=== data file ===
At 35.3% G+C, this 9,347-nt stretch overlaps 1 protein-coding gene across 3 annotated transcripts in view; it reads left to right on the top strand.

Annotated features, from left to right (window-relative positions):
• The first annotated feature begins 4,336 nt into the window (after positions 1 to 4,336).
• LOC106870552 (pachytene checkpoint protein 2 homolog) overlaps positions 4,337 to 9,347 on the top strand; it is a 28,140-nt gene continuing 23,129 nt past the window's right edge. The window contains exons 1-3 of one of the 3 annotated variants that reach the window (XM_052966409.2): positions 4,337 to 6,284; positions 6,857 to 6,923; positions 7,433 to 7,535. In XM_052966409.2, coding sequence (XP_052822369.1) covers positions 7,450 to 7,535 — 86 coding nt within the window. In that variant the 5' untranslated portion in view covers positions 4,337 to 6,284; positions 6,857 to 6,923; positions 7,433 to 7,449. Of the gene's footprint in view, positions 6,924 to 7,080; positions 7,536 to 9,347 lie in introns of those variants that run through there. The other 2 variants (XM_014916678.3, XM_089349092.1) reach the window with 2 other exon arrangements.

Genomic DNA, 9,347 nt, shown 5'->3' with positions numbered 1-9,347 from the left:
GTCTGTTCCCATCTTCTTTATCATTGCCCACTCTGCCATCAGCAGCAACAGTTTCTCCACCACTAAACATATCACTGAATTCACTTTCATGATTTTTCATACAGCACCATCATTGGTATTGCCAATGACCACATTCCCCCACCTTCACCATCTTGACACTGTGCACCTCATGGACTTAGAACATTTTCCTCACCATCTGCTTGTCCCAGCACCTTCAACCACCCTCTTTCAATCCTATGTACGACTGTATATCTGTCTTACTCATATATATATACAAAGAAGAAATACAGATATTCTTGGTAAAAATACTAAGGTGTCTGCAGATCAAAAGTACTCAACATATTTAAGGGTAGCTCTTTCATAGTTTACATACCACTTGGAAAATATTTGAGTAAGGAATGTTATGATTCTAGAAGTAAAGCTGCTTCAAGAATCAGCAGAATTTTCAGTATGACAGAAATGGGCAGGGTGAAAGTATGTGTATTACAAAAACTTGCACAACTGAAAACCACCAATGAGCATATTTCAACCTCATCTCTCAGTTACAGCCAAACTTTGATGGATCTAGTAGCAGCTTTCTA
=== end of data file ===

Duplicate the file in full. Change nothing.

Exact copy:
At 35.3% G+C, this 9,347-nt stretch overlaps 1 protein-coding gene across 3 annotated transcripts in view; it reads left to right on the top strand.

Annotated features, from left to right (window-relative positions):
• The first annotated feature begins 4,336 nt into the window (after positions 1 to 4,336).
• LOC106870552 (pachytene checkpoint protein 2 homolog) overlaps positions 4,337 to 9,347 on the top strand; it is a 28,140-nt gene continuing 23,129 nt past the window's right edge. The window contains exons 1-3 of one of the 3 annotated variants that reach the window (XM_052966409.2): positions 4,337 to 6,284; positions 6,857 to 6,923; positions 7,433 to 7,535. In XM_052966409.2, coding sequence (XP_052822369.1) covers positions 7,450 to 7,535 — 86 coding nt within the window. In that variant the 5' untranslated portion in view covers positions 4,337 to 6,284; positions 6,857 to 6,923; positions 7,433 to 7,449. Of the gene's footprint in view, positions 6,924 to 7,080; positions 7,536 to 9,347 lie in introns of those variants that run through there. The other 2 variants (XM_014916678.3, XM_089349092.1) reach the window with 2 other exon arrangements.

Genomic DNA, 9,347 nt, shown 5'->3' with positions numbered 1-9,347 from the left:
GTCTGTTCCCATCTTCTTTATCATTGCCCACTCTGCCATCAGCAGCAACAGTTTCTCCACCACTAAACATATCACTGAATTCACTTTCATGATTTTTCATACAGCACCATCATTGGTATTGCCAATGACCACATTCCCCCACCTTCACCATCTTGACACTGTGCACCTCATGGACTTAGAACATTTTCCTCACCATCTGCTTGTCCCAGCACCTTCAACCACCCTCTTTCAATCCTATGTACGACTGTATATCTGTCTTACTCATATATATATACAAAGAAGAAATACAGATATTCTTGGTAAAAATACTAAGGTGTCTGCAGATCAAAAGTACTCAACATATTTAAGGGTAGCTCTTTCATAGTTTACATACCACTTGGAAAATATTTGAGTAAGGAATGTTATGATTCTAGAAGTAAAGCTGCTTCAAGAATCAGCAGAATTTTCAGTATGACAGAAATGGGCAGGGTGAAAGTATGTGTATTACAAAAACTTGCACAACTGAAAACCACCAATGAGCATATTTCAACCTCATCTCTCAGTTACAGCCAAACTTTGATGGATCTAGTAGCAGCTTTCTA